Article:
The scenario is still unclear, especially since Israel is weighing the two options and their repercussions against each other. Cairo and Washington are seeking to work on the future resumption of negotiations between Israel and the Palestinian Authority (PA). According to the source, this will depend on reaching a long-term ceasefire as well as a number of other political considerations, some of which make it difficult to achieve.

It is more likely, he added, that the warring parties will reach “an indefinite truce” based on the current negotiations.

Egypt fears the situation on the ground will be further complicated, especially after Israel announced it is targeting the figureheads of the Palestinian resistance. Israel has its eyes on Mohamed Al-Deif, the chief of staff of and supreme military commander of the Ezzeddin Al-Qassam Brigades, the military wing of Hamas. Deif had openly threatened Israel following incidents that took place in Jerusalem’s Sheikh Jarrah neighbourhood.

Despite mediation efforts, the Chief of General Staff of the Israeli army Aviv Kochavi said Deif and Yehia Al-Senwar, the leader of Hamas in the Gaza Strip, were on his list of targets. Israeli forces also raided the houses of Al-Sinwar and his deputy Khalil Al-Hayya.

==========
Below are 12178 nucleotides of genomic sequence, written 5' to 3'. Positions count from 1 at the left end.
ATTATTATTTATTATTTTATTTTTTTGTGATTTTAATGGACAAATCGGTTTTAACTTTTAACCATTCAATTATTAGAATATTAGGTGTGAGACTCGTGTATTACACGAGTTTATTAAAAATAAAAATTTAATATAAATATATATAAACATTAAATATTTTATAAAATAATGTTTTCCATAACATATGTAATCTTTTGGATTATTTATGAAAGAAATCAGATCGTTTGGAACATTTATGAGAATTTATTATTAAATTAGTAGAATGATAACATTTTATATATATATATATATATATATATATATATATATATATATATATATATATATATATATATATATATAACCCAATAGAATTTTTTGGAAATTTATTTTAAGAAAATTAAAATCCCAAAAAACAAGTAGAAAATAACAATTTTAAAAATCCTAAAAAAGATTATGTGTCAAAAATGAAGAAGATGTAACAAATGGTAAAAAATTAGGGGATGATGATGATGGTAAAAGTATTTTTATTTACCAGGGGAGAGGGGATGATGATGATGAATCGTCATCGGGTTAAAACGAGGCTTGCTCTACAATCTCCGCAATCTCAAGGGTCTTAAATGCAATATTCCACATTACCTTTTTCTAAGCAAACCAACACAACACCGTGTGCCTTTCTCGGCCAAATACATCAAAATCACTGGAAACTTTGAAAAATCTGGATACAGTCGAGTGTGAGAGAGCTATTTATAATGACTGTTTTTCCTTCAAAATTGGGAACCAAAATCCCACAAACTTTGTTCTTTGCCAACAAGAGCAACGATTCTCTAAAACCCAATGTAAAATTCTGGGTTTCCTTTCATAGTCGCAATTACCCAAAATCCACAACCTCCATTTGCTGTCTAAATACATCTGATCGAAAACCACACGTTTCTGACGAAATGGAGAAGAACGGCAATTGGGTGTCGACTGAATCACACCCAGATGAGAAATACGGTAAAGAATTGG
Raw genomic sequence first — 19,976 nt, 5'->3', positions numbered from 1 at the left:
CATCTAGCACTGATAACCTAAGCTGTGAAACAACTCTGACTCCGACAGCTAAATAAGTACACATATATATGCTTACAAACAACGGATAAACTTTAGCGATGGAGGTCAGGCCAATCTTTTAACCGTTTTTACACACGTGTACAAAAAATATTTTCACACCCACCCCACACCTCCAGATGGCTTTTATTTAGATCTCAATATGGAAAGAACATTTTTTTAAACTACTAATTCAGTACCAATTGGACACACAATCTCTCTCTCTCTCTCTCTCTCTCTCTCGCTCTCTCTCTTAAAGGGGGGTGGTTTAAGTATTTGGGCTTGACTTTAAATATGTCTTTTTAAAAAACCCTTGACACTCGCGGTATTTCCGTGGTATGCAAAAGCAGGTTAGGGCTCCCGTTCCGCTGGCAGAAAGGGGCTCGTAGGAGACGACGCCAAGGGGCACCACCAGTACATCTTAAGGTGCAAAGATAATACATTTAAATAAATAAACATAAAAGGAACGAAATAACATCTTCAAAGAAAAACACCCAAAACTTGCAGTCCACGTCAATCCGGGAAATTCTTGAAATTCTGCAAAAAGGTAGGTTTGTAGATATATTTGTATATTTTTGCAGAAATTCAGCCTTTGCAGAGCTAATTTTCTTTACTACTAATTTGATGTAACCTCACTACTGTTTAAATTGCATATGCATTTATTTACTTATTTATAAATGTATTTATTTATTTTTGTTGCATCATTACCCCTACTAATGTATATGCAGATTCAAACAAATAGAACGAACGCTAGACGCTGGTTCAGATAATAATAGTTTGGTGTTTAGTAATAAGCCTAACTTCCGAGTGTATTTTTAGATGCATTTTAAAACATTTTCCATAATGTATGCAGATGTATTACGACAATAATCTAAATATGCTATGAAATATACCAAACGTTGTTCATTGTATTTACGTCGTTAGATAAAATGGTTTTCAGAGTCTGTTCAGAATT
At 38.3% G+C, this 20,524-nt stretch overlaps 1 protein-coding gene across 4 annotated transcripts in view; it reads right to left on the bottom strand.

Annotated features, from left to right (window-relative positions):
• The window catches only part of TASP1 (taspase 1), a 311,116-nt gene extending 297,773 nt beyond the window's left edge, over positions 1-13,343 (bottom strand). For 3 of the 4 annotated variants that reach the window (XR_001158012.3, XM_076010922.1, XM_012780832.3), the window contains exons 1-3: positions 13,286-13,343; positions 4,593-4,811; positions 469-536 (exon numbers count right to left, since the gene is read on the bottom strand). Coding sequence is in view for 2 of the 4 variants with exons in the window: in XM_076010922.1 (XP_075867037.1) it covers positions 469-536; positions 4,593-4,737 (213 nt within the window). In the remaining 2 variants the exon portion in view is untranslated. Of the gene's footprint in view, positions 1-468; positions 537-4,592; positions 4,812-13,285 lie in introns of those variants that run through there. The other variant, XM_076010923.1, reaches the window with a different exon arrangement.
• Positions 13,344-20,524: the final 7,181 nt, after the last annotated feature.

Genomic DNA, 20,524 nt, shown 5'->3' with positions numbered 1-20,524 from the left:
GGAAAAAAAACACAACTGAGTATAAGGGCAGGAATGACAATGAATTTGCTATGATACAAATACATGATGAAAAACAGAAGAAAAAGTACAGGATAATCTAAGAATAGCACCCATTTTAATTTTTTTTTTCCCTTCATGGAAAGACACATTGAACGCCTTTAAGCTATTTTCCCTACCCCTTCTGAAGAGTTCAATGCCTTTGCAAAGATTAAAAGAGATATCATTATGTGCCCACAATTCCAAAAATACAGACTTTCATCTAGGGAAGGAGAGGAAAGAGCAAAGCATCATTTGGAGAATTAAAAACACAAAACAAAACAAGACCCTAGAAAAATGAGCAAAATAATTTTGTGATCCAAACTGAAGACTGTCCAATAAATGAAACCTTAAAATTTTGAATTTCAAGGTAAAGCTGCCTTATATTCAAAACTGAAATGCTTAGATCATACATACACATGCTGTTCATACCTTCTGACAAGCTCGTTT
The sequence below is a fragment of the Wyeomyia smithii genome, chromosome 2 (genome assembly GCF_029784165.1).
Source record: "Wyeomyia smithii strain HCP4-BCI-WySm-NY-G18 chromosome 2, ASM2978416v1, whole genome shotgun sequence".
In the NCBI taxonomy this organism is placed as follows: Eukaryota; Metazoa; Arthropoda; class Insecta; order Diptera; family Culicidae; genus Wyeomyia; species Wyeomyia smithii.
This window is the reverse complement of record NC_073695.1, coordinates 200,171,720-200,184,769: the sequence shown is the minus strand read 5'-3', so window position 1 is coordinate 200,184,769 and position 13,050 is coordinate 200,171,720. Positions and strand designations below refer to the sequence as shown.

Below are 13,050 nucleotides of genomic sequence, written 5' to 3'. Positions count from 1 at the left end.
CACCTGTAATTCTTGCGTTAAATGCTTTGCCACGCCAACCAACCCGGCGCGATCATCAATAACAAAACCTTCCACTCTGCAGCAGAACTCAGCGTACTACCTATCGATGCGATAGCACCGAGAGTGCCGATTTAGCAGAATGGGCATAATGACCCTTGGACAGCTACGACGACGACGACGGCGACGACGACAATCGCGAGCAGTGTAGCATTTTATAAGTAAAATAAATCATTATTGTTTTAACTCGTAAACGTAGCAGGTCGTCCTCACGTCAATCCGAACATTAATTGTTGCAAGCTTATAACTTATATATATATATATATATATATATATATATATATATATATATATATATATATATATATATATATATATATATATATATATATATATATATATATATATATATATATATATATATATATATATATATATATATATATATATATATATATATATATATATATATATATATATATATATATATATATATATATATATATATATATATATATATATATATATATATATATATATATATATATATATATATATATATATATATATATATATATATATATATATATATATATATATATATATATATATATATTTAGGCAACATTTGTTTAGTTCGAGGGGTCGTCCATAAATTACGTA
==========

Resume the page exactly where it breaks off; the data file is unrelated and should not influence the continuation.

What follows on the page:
Egypt is coordinating with Arab parties, including Saudi Arabia, Qatar and Jordan in the hope of de-escalation. This is the first time Cairo and Doha have coordinated on such level. Qatari Foreign Minister Mohamed Bin Abdel-Rahman Al-Thani called his Egyptian counterpart Sameh Shoukri, and the two officials agreed on the need to continue to work to reach an immediate ceasefire. They also agreed on the resumption of bilateral, regional and international coordination to achieve the interests of the Palestinian people.

Cairo is also communicating with Hamas leaders residing in Qatar, including Ismail Haniyeh, the head of Hamas’s political bureau, who released a statement from Doha that the Cairo calls “were about the latest political and field developments in Gaza, Jerusalem and the rest of the Palestinian territories”.